As discussed in the original explanation in this thread, S2KMo, the flaw in the argument is not about a connection between socialized medicine and technological achievement, but between lower infant mortality and technological achievement. Answer B fails to address that problematic gap, but focuses instead on a gap that isn't really a problem.
In addition, as you noted, answer B is playing a bit of a shell game by swapping out the term "socialism" for the term "socialized medicine", which was what the argument was about. There doesn't need to be any connection between the economic system of socialism and technological achievement, so saying that the argument doesn't establish one isn't a flaw of the argument!
#4 - It is more desirable to have some form of socialized
Hello the reason I avoided answer A was because it felt like a restatement of the stimulus how do I avoid making a similar mistake in the future.
This is a good question There is, unfortunately, no simple answer though! The first step is to realize that they will indeed play games that are based on small word and meaning changes within answer choices. This is one of the true difficulties of the LSAT, and something that you have to be on-guard for. Second, you will get better over time at recognizing what they are doing. Battling the LSAT is a learning process, but one of the benefits is that you will begin to recognize the types of answers they use as well as the language. Now that you know you have to be prepared for small changes in meaning while they use similar language, next time you will be better situated to recognize what is happening. Forewarned is forearmed! Last, just as a point for this particular problem, in a Weaken question they are extremely unlikely to simply restate an part of the stimulus as a complete answer. There's be no reason for them to do it, and it would be too easy to eliminate. So, in a future Weaken question if you see what appears to be a direct restatement to you, just read it again to make sure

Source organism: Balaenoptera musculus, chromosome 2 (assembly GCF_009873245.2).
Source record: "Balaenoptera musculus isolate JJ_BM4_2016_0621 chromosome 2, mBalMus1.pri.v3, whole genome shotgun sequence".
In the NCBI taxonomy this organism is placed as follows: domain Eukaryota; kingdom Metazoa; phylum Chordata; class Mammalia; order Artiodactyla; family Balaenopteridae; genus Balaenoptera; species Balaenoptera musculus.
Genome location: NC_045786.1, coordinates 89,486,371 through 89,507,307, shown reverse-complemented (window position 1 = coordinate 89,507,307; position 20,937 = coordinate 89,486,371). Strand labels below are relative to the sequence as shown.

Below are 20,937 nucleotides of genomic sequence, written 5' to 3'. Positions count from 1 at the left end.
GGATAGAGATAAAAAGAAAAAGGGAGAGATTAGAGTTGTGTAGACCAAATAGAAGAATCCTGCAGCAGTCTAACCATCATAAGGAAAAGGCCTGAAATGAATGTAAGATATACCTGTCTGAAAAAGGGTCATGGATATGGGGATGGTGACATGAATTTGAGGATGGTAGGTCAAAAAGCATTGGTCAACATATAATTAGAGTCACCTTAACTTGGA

Please let me know if that helps. Thanks!
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Could you provide an example where answer choice (e) is correct? So, what would the stimulus look like if it did have circular reasoning in it! Thanks!
Our Logic Reasoning Bible and other materials have sections devoted to recycled LSAT flaws and provide multiple real LSAT questions where circular reasoning is used.
In general, circular reasoning involves a premise that is no different from the conclusion.